As a freelancer, my work schedule is very irregular, and on a given day I might be flying somewhere, working at an office in the morning, from home at night, or in a hotel room in the wee hours. If I promised that I'd be live on Twitch every night at 8pm, or at any concrete time with the life schedule I keep, I'd never be able to deliver consistently. For weeks and months, I created multiple shows every day to try and see which showtime worked best for me. And after all this, I decided on an unorthodox idea. I would do three shorter streams per day, but never promise a specific showtime. This means I can now fit streaming in whenever I'm available, and still make a whole lot of content. I lose some viewership from not being live at the same time every day, but I gain rock-solid consistency and peace of mind in knowing that I can deliver on my promises. I've done roughly 1,500 individual streams so far since going Affiliate last year, and I've never missed a single show. I was only able to come to this conclusion by heavy experimentation however- not just announcing a schedule I wish I could keep and then hoping I wouldn't break it. There's an ideal stream schedule out there for you too, but it won't simply come to you- you'll have to go looking for it.


When a content creator seeks validation for their failures by apologizing, they are hurting much more than their level of professionalism. This path leads to a dark payoff. Apologizing for missing streams can cause you to give up streaming.

Don't let it feel good to miss your streams.
In the entry Build Your Twitch Channel Like You're a Secret Agent, I spoke of how telling people about your plans trips the same chemical response in your brain as actually executing on those plans. The same is true for apologizing when you miss streams. By doing this, you're seeking a way to still feel good when you fail to deliver. "This is great!" you might say. Nobody is mad that you missed your show, they're even encouraging you! Now you don't associate missing your streams with negative emotions. So the next week comes and you miss two streams, but that's fine because no one is mad- you 'got away with it'. And from here you slowly start missing more and more of your shows until you've slipped too far and aren't doing it at all anymore.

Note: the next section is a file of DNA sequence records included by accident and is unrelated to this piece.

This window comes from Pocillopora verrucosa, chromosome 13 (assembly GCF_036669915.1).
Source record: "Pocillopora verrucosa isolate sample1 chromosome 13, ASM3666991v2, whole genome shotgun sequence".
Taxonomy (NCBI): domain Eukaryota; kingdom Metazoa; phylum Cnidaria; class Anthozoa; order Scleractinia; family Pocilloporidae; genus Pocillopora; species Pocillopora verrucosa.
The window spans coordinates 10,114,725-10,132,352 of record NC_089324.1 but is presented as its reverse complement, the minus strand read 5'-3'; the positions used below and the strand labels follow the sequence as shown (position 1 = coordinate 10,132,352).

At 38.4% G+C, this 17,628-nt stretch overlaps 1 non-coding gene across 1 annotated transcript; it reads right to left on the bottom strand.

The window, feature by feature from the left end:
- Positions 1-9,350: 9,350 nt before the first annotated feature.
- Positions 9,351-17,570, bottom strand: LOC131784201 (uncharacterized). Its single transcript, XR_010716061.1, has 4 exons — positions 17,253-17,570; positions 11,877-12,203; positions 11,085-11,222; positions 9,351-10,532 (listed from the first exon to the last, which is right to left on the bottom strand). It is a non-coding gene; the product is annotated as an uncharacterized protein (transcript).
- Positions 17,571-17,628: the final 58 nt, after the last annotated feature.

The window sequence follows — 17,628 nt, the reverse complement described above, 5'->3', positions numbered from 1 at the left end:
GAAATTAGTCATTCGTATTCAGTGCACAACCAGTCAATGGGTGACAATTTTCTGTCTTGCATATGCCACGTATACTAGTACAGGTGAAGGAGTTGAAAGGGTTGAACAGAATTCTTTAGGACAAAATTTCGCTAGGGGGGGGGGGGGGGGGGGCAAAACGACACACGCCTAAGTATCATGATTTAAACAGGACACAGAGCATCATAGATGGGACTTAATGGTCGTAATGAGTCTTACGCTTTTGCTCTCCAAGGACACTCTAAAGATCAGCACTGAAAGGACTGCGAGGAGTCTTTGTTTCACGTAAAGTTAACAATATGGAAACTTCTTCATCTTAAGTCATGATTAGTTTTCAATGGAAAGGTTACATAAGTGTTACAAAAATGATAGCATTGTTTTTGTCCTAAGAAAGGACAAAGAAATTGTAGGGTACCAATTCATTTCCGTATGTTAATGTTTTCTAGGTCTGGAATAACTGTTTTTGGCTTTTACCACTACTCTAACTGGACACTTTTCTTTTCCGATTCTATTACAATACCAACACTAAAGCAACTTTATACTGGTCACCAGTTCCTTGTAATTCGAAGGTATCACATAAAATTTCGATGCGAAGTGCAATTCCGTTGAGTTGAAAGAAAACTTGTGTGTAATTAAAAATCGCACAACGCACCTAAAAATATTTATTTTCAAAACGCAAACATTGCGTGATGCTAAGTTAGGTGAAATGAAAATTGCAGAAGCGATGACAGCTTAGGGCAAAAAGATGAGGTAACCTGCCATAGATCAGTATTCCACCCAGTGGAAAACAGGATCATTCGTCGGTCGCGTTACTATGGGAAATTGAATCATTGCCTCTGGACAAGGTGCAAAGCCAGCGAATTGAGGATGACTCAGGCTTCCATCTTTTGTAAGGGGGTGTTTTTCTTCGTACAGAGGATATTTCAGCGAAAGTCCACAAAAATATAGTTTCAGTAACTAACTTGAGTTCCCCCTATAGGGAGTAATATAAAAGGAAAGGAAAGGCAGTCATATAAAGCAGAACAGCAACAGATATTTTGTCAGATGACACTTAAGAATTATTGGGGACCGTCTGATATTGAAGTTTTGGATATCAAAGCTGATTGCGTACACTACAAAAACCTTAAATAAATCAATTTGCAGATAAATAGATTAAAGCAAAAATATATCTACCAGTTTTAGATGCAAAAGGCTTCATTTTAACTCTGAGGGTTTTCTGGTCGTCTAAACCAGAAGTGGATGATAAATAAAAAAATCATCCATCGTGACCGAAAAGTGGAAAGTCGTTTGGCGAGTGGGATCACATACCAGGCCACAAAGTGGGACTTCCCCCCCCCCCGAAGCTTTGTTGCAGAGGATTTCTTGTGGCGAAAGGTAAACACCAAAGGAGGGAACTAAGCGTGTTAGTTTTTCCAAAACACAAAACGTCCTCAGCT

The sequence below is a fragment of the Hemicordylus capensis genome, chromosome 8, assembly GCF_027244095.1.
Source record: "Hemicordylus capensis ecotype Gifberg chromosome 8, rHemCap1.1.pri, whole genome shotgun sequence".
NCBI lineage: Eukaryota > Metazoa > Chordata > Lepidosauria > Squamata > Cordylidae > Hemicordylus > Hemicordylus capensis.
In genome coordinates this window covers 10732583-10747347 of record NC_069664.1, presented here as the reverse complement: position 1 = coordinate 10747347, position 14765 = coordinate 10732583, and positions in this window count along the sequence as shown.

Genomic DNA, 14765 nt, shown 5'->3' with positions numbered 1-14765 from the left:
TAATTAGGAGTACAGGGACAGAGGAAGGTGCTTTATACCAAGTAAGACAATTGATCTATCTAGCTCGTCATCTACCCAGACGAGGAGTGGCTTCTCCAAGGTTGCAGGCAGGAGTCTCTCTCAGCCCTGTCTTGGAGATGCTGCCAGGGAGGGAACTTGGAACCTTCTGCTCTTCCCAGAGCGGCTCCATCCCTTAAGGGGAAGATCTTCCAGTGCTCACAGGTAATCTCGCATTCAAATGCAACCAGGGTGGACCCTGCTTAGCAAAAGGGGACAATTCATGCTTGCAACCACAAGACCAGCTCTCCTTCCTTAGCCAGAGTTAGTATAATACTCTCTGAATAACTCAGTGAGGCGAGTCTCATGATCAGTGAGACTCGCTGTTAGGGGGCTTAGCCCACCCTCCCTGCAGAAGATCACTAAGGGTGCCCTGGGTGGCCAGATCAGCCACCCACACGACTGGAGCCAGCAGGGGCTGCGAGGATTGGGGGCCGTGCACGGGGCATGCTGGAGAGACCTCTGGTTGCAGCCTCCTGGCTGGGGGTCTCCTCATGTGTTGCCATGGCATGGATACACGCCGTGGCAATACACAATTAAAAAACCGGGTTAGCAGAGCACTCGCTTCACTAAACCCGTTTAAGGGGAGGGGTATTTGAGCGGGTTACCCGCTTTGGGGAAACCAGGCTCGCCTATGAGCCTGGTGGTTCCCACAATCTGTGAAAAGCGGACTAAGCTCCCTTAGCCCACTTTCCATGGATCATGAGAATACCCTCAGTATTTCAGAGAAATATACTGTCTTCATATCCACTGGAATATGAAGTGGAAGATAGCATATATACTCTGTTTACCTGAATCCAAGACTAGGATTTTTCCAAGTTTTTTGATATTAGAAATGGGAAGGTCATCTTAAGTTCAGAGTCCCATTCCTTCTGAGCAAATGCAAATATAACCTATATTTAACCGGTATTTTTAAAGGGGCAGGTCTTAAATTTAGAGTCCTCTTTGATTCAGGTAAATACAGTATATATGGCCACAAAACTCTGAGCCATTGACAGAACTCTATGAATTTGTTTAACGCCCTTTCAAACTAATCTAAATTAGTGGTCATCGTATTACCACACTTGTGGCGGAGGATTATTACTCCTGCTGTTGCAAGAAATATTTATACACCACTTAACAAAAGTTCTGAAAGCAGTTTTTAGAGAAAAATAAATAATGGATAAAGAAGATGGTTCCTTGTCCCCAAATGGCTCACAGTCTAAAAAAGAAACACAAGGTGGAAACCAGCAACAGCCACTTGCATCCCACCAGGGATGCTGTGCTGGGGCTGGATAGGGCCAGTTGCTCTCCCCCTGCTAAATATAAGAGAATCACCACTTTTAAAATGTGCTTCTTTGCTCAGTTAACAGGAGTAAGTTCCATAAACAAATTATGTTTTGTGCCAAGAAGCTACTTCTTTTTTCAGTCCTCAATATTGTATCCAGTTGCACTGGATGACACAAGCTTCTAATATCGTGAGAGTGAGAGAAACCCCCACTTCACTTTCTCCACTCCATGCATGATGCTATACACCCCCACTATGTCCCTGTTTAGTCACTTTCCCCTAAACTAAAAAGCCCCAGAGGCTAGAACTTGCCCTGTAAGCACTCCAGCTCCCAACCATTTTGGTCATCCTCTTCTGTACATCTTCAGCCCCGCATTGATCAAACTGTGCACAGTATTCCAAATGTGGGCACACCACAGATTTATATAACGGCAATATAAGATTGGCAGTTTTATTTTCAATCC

I've seen it happen to plenty of channels before. Heck, it's happened to me before- I used to always announce a schedule for my content, and then start half my shows by apologizing for having missed the previous one. Those channels didn't work out. Don't forget, in the first Twitch Playbook entry I mentioned I had been on Twitch for a year, but I've been doing livestreaming for the past six years. That's five years of other personal channels on various platforms where I made every mistake in this book before anyone had ever even heard of me, and most of my previous efforts fizzled out because of a need to constantly apologize for missed content.


So just do your streams without announcing anything, and keep track privately whether you're able to stick to the schedule you want. Once you're able to prove over a week or two that your stream schedule works, then you can announce long term plans. This will ensure you're able to actually keep your promises and not have to constantly apologize. Don't be someone who announces new things every week and then breaks those plans the next. Build trust with your community, and with yourself. If you want to be a better and more consistent streamer, don't apologize for your content. If you keep silently improving, you'll be just fine.